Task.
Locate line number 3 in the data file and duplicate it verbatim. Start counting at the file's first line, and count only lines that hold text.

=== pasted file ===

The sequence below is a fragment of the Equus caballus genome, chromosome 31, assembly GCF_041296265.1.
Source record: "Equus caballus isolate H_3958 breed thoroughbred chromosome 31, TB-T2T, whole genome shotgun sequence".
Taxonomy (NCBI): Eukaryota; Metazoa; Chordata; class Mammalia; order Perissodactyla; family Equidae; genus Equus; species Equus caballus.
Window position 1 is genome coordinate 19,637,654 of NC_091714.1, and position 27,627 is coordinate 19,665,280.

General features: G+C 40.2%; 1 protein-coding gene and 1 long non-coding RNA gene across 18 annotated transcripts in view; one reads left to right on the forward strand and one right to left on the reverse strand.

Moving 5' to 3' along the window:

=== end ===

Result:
Taxonomy (NCBI): Eukaryota; Metazoa; Chordata; class Mammalia; order Perissodactyla; family Equidae; genus Equus; species Equus caballus.